“I’ve kept a practically subterranean profile since Apple’s Worldwide Developer Conference last month. I have so many venues at which to serve the many pots of content I’ve got bubbling upstairs that spreading it evenly and avoiding redundancy is the greatest challenge. The portion I’ll serve, in this space, is part of the sharpening outline of the shape that professional, commercial, and enterprise computing will assume by the end of the decade,” Tom Yager writes for InfoWorld.
Yager writes, “Apple’s Unix — or who knows what it’ll be called by then — will overtake commercial Linux in rate of revenue growth by the end of 2007. By mid-2008, Apple’s sales of systems with factory-installed Apple Unix will exceed the total combined sales of x86 systems factory-shipped with commercial Linux. At the end of the decade, we’ll find that Apple Unix has overtaken commercial Linux as the second most popular general client and server computing platform behind Windows.”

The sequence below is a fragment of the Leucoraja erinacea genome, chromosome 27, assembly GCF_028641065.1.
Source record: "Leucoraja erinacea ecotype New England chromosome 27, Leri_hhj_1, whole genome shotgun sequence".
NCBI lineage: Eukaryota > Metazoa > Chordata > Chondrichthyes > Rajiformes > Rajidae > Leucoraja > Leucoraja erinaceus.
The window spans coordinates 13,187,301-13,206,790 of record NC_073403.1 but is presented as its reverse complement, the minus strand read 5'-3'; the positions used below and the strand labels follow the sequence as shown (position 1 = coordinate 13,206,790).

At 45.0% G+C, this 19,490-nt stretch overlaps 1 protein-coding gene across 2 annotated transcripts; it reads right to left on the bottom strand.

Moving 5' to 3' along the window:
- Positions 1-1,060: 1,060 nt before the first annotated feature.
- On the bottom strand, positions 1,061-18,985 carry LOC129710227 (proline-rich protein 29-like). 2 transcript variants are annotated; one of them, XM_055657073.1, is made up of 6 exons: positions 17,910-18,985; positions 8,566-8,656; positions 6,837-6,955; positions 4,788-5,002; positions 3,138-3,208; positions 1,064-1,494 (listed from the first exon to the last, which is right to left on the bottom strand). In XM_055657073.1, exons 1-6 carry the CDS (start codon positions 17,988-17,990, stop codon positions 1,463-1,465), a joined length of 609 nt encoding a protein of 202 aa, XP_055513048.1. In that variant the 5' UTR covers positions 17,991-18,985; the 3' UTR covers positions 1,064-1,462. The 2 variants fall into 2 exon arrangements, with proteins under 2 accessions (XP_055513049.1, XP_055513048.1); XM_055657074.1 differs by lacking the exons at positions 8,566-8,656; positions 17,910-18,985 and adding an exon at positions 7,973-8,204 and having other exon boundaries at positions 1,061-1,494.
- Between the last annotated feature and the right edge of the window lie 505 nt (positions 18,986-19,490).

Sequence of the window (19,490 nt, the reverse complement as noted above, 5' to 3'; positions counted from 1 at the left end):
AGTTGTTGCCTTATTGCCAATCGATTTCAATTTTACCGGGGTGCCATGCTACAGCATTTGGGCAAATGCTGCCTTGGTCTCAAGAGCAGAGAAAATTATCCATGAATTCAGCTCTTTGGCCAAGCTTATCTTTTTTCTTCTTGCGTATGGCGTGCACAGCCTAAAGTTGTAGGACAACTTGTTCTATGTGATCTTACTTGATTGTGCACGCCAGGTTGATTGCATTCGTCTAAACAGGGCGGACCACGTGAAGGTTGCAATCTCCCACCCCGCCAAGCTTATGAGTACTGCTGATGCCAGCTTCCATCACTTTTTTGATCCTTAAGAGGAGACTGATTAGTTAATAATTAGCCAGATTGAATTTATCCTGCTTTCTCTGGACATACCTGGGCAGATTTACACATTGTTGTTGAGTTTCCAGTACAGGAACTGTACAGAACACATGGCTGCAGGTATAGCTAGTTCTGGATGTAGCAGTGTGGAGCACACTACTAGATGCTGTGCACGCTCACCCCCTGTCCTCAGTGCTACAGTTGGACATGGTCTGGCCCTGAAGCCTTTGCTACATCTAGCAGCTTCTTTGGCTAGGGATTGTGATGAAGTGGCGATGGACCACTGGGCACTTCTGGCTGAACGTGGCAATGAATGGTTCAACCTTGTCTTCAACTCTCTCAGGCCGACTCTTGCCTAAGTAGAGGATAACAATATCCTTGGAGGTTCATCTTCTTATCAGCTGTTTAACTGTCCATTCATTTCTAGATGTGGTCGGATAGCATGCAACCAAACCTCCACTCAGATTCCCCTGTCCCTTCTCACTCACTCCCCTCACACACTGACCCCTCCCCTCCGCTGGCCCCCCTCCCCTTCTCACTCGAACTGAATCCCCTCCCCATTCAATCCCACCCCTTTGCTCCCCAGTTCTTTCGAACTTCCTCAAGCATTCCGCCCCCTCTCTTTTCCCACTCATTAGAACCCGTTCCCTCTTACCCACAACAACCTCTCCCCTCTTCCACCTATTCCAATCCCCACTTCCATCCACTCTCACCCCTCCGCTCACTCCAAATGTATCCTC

Yager writes, “Now before anybody goes nuts, understand what I’m saying: Apple isn’t going to win or even wage a religious war with Linux. The market will bring about the adjustments to which I’m referring. There will be more money than ever to be made with Linux, but sales won’t derive from a model fashioned to compete with Windows and OS X. Microsoft and Apple will be the top-seeded fighters in general client and server computing platforms.”
Full article here.